Evil pixie 2Finding the large iron gate padlocked, we entered via side gate.  It squeaked ominously as I lifted the latch and went through.  I joked about recording the sound to scare young children on Halloween!  The freaky theme continued as Phil cavorted like an evil pixie – obviously influenced by the film we’d watched the night before featuring fantastically crap demons.i

We continued up leaf-strewn steps and through the gap onto the edge of ‘the swamp’.  Braving snagging brambles and biting insects, I ventured further towards the edge than ever before.

Colourful reflections 6The colours reflected in the water were stunning!  A cyan sky provided a backdrop for dark horizontal shadows of tree trunks.  Bright green ferns were reflected beneath curled-up leaves floating gently on the surface.  Ripples produced surreal effects with undulations of red and yellow.  On returning to the gap in the wall I spotted a small swarm of flies glinting in the sunlight; they gave the impression of fairies dancing in a magical woodland.

Continuing down towards the stream, a couple with two small boys strolled around ‘the island’.  The man chatted to us about the local environment and good weather, making comparisons with his home county of Kent.  The elder of the two boys asked Phil if he could use his camera.  Phil understandably said no and I added that he probably wouldn’t even be able to lift it.  In spite of the shallow water, I cautiously used the stepping stones to cross.

Flourish of fungiAt the top end of the island, we clambered over the felled branches.  More cutting had occurred – evidenced by sawdust on the ground – and sadly obliterated the black mushrooms.    However, a flourish of pale pink fungi grew in its stead.  Due to the low water level, the waterfall had become a tinkling trickle.  Above us, the sun glinted on the uppermost leaves of tall beeches, quietly rustling in the softest of breezes.

We rested briefly on the now even more sunken bench, somewhat bemused by the elder boy bashing everything in sight with a stick.  I remarked that he obviously didn’t get out in the countryside much (urban kids being well known for a fear of the great outdoors!)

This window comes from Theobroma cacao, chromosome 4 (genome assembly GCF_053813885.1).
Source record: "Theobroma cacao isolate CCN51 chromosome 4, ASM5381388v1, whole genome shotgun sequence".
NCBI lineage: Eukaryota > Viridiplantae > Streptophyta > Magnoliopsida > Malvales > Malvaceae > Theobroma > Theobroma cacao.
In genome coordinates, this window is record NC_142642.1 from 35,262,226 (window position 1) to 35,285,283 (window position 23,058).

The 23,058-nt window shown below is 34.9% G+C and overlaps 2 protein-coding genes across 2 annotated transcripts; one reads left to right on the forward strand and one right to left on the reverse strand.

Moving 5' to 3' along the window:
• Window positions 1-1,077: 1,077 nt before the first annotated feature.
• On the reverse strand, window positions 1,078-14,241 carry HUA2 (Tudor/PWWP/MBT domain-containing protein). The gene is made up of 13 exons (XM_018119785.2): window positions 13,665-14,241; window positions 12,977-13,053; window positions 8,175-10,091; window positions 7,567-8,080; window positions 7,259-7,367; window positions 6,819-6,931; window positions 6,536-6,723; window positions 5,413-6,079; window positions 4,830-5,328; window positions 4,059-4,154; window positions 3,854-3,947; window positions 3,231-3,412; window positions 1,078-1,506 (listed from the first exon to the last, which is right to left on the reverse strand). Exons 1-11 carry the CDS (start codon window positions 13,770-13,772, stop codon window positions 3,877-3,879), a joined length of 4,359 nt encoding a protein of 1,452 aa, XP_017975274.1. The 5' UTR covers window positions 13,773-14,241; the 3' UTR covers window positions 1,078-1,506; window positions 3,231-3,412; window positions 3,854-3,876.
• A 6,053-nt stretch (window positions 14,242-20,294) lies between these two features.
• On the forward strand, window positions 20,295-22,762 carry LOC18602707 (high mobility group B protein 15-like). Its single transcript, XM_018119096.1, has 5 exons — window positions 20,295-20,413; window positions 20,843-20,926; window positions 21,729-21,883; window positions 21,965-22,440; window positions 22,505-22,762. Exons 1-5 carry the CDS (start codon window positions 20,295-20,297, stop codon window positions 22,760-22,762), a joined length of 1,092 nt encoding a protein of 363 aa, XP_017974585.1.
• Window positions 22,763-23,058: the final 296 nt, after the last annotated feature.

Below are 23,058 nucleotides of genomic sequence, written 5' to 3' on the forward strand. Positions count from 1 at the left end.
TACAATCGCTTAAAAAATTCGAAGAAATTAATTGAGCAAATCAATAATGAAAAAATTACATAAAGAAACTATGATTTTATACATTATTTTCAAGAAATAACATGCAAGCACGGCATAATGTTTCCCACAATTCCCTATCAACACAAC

Proceeding to the other end of the swamp, my attempts to capture a group of paddling ducks on camera were distinctly blurry.  We turned sharp left to climb the steep path up to the treetops looking down on the kaleidoscope of colours.  Behind the terrace of houses, we nosed around and discovered another path leading back down to the clough.   Phil considered it but I felt it would be too much for me.  After my latest illness, I had just wanted an hour or two of sun and exercise which I had achieved.  Instead, we carried on up to Sandy Gate and down to Birchcliffe.

Picturesque chair 1Taking the steep buttress-like ginnel, tall houses framed a narrow slither of sky in front of us was.  Halfway down, a picturesque chair had been left outside a garden gate, while at the bottom., lichen and small ferns created textured wallpaper against grey stone.  On reaching School Street, we proceeded onto Bridge Gate, noting that Calan’s did not seem popular.

Along Market street, we found amusement in a horrifying display of pumpkins accompanied by a terrible painting of Frida Kahlo – which someone obviously considered an appropriate homage to the late artist – probably the freakiest thing we had seen all day!

Pumpkin helli The excellent Basque film, ‘Errementari’ (the Blacksmith and the Devil)

More photos at: https://1drv.ms/f/s!AjkK19zVvfQti5M9vQfFZIzbqPZvHg